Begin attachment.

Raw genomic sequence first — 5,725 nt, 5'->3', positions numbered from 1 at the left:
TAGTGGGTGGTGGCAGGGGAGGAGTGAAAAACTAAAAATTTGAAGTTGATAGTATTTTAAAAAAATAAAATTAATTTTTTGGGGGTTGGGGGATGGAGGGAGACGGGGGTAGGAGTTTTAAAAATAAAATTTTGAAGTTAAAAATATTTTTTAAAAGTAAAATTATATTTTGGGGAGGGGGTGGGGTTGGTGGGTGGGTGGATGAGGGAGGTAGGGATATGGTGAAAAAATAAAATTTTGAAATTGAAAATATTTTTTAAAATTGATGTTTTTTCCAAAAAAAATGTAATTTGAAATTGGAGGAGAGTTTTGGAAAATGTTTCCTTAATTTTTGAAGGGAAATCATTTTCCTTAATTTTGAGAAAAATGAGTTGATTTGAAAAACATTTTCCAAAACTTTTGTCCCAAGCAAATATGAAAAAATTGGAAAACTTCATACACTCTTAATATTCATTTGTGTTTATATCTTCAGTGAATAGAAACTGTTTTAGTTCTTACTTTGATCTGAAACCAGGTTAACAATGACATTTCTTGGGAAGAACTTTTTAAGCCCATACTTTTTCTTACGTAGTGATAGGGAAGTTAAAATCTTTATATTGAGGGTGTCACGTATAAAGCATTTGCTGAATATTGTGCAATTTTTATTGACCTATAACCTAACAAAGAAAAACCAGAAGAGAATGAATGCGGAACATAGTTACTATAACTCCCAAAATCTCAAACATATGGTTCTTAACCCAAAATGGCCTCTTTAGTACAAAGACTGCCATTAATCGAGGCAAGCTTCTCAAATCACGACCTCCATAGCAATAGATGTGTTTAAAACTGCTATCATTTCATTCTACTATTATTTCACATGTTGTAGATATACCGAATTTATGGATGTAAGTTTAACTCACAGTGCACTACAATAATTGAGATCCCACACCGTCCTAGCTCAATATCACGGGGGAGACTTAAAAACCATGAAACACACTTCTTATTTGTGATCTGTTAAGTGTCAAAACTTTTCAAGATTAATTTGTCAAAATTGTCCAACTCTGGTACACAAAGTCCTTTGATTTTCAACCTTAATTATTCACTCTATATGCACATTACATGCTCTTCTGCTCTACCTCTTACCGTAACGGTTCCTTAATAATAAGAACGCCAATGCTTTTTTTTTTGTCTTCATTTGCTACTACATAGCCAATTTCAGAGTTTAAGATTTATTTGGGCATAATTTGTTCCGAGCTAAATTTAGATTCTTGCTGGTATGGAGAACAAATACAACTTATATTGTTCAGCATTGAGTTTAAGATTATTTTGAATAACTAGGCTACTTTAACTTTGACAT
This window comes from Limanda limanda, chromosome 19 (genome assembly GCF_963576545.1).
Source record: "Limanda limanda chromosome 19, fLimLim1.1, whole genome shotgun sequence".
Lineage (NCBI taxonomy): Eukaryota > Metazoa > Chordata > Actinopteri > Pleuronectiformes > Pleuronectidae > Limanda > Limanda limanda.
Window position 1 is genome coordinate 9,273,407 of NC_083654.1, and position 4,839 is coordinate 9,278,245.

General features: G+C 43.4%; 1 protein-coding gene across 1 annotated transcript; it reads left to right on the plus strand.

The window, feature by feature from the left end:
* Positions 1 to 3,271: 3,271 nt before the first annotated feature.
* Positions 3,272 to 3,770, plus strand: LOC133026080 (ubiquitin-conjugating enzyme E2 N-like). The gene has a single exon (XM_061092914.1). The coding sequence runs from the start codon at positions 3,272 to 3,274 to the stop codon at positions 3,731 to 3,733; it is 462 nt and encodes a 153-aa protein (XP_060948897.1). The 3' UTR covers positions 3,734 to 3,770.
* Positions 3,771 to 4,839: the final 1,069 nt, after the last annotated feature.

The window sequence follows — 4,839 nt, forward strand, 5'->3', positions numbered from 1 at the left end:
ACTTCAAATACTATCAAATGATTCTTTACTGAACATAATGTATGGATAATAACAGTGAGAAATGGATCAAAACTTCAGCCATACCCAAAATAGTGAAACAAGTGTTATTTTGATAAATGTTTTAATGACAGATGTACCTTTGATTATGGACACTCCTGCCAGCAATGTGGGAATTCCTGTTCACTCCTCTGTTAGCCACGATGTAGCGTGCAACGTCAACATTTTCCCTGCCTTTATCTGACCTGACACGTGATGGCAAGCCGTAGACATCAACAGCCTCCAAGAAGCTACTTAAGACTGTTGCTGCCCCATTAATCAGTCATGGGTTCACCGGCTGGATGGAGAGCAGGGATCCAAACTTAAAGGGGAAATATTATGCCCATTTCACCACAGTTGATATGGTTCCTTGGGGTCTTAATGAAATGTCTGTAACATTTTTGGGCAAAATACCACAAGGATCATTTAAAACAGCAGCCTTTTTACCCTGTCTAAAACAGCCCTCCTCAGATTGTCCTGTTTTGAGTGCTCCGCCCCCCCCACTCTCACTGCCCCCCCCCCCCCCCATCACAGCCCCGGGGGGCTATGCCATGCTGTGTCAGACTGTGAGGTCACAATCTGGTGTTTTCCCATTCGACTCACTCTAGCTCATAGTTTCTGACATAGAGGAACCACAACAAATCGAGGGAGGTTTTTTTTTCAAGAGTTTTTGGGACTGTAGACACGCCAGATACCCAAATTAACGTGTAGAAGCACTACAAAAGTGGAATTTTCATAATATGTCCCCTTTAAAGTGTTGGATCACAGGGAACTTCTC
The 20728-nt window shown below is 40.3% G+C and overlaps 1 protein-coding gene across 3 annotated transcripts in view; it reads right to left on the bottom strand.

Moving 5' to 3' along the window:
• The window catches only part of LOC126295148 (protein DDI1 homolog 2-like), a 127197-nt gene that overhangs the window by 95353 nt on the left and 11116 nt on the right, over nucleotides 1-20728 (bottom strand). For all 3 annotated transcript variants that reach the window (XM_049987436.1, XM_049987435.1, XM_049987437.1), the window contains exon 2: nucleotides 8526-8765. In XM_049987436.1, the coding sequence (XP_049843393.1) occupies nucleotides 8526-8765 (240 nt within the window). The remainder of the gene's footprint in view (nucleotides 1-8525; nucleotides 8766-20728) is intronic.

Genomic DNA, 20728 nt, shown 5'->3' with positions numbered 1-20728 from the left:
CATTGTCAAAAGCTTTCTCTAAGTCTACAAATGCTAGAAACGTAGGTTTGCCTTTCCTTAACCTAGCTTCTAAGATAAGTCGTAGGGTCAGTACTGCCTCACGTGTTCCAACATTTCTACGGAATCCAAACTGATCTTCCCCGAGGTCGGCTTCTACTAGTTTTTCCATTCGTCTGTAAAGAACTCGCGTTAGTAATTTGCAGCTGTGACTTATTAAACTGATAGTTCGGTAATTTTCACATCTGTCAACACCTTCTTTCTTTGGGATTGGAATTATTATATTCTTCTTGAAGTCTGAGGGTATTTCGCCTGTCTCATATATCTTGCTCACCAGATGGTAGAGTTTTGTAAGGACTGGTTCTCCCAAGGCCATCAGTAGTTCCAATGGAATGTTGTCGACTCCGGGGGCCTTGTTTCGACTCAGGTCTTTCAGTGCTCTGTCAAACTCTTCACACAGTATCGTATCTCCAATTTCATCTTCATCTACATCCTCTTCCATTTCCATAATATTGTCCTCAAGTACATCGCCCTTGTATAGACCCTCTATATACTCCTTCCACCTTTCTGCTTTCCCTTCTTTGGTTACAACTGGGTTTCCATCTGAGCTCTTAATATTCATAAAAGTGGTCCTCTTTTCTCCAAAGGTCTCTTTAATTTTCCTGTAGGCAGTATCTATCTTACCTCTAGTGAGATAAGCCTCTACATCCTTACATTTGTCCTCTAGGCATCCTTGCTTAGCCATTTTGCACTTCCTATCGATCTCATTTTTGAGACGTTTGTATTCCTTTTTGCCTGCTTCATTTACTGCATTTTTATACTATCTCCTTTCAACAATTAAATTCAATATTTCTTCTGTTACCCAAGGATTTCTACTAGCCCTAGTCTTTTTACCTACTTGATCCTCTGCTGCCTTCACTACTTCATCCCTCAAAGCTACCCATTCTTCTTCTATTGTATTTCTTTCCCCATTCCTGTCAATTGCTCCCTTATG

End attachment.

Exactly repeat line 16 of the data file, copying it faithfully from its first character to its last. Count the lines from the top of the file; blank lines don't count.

• The window catches only part of LOC126295148 (protein DDI1 homolog 2-like), a 127197-nt gene that overhangs the window by 95353 nt on the left and 11116 nt on the right, over nucleotides 1-20728 (bottom strand). For all 3 annotated transcript variants that reach the window (XM_049987436.1, XM_049987435.1, XM_049987437.1), the window contains exon 2: nucleotides 8526-8765. In XM_049987436.1, the coding sequence (XP_049843393.1) occupies nucleotides 8526-8765 (240 nt within the window). The remainder of the gene's footprint in view (nucleotides 1-8525; nucleotides 8766-20728) is intronic.